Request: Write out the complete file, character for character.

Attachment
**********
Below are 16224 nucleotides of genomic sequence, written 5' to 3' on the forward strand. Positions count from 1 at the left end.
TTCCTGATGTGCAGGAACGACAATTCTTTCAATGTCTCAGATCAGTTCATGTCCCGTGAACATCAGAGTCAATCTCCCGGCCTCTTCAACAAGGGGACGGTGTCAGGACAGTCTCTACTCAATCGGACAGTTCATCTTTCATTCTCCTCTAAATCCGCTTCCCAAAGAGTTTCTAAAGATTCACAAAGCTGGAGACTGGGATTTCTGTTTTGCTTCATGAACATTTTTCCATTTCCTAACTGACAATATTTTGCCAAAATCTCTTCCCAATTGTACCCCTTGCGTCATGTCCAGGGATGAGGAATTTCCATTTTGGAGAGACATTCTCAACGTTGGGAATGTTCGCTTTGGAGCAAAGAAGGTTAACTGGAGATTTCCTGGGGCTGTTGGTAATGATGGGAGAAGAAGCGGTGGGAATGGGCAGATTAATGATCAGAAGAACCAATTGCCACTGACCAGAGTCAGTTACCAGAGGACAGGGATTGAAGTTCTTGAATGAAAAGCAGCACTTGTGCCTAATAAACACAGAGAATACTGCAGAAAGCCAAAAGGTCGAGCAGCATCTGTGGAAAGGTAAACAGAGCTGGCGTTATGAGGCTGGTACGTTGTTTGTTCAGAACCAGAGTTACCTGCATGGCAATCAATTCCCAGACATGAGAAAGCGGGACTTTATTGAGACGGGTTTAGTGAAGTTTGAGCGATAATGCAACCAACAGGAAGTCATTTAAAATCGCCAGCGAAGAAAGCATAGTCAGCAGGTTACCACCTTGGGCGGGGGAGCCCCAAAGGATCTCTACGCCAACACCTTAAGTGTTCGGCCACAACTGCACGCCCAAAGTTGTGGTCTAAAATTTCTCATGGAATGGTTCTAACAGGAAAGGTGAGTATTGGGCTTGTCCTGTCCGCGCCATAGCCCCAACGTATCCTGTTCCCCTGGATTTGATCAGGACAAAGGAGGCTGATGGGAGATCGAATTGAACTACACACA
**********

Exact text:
Below are 16224 nucleotides of genomic sequence, written 5' to 3' on the forward strand. Positions count from 1 at the left end.
TTCCTGATGTGCAGGAACGACAATTCTTTCAATGTCTCAGATCAGTTCATGTCCCGTGAACATCAGAGTCAATCTCCCGGCCTCTTCAACAAGGGGACGGTGTCAGGACAGTCTCTACTCAATCGGACAGTTCATCTTTCATTCTCCTCTAAATCCGCTTCCCAAAGAGTTTCTAAAGATTCACAAAGCTGGAGACTGGGATTTCTGTTTTGCTTCATGAACATTTTTCCATTTCCTAACTGACAATATTTTGCCAAAATCTCTTCCCAATTGTACCCCTTGCGTCATGTCCAGGGATGAGGAATTTCCATTTTGGAGAGACATTCTCAACGTTGGGAATGTTCGCTTTGGAGCAAAGAAGGTTAACTGGAGATTTCCTGGGGCTGTTGGTAATGATGGGAGAAGAAGCGGTGGGAATGGGCAGATTAATGATCAGAAGAACCAATTGCCACTGACCAGAGTCAGTTACCAGAGGACAGGGATTGAAGTTCTTGAATGAAAAGCAGCACTTGTGCCTAATAAACACAGAGAATACTGCAGAAAGCCAAAAGGTCGAGCAGCATCTGTGGAAAGGTAAACAGAGCTGGCGTTATGAGGCTGGTACGTTGTTTGTTCAGAACCAGAGTTACCTGCATGGCAATCAATTCCCAGACATGAGAAAGCGGGACTTTATTGAGACGGGTTTAGTGAAGTTTGAGCGATAATGCAACCAACAGGAAGTCATTTAAAATCGCCAGCGAAGAAAGCATAGTCAGCAGGTTACCACCTTGGGCGGGGGAGCCCCAAAGGATCTCTACGCCAACACCTTAAGTGTTCGGCCACAACTGCACGCCCAAAGTTGTGGTCTAAAATTTCTCATGGAATGGTTCTAACAGGAAAGGTGAGTATTGGGCTTGTCCTGTCCGCGCCATAGCCCCAACGTATCCTGTTCCCCTGGATTTGATCAGGACAAAGGAGGCTGATGGGAGATCGAATTGAACTACACACA